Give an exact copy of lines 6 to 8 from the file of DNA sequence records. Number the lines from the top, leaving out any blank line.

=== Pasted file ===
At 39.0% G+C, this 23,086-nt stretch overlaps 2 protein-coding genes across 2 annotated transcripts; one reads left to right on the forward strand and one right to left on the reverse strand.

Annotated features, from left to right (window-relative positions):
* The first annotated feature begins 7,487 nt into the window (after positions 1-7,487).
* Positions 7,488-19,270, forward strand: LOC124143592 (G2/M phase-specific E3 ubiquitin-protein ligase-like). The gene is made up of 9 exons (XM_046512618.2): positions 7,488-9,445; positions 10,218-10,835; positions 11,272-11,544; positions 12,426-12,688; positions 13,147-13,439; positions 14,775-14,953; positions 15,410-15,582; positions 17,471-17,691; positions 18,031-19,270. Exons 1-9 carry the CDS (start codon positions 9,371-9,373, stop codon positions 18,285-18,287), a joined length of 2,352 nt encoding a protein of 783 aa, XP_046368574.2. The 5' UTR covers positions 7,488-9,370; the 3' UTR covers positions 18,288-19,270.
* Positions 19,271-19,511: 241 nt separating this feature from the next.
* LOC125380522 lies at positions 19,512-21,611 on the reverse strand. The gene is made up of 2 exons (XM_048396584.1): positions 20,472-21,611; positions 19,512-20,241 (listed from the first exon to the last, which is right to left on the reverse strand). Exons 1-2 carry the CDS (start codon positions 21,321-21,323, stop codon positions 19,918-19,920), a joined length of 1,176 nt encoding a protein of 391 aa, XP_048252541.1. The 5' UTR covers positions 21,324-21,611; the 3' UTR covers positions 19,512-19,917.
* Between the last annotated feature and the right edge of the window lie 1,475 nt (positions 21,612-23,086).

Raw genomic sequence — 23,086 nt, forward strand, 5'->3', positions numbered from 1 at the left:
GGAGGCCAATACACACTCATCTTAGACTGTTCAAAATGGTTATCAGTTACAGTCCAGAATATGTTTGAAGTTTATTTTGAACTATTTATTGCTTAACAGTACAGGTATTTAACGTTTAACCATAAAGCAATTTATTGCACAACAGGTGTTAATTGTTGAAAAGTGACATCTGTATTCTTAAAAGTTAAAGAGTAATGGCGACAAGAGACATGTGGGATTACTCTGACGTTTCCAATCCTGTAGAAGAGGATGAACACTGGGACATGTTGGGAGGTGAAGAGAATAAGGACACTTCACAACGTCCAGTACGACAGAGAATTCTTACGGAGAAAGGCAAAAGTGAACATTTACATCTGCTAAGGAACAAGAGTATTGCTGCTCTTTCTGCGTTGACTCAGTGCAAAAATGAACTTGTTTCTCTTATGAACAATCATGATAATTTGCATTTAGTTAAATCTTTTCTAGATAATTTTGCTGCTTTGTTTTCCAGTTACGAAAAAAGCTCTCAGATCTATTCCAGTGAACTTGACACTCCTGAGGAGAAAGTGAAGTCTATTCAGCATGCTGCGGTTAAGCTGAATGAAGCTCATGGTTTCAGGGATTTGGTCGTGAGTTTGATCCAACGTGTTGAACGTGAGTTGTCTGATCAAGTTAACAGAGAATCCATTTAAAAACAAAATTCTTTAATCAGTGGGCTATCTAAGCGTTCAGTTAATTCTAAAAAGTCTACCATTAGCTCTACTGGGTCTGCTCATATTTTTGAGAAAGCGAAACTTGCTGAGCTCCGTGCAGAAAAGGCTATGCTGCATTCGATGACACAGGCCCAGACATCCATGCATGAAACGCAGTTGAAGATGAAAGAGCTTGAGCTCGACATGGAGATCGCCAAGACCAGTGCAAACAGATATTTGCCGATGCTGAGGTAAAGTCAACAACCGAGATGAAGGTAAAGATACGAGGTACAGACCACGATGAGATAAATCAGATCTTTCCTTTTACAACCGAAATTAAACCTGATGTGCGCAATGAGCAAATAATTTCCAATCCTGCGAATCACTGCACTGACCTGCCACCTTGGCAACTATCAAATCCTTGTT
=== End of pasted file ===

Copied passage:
* LOC125380522 lies at positions 19,512-21,611 on the reverse strand. The gene is made up of 2 exons (XM_048396584.1): positions 20,472-21,611; positions 19,512-20,241 (listed from the first exon to the last, which is right to left on the reverse strand). Exons 1-2 carry the CDS (start codon positions 21,321-21,323, stop codon positions 19,918-19,920), a joined length of 1,176 nt encoding a protein of 391 aa, XP_048252541.1. The 5' UTR covers positions 21,324-21,611; the 3' UTR covers positions 19,512-19,917.
* Between the last annotated feature and the right edge of the window lie 1,475 nt (positions 21,612-23,086).

Raw genomic sequence — 23,086 nt, forward strand, 5'->3', positions numbered from 1 at the left: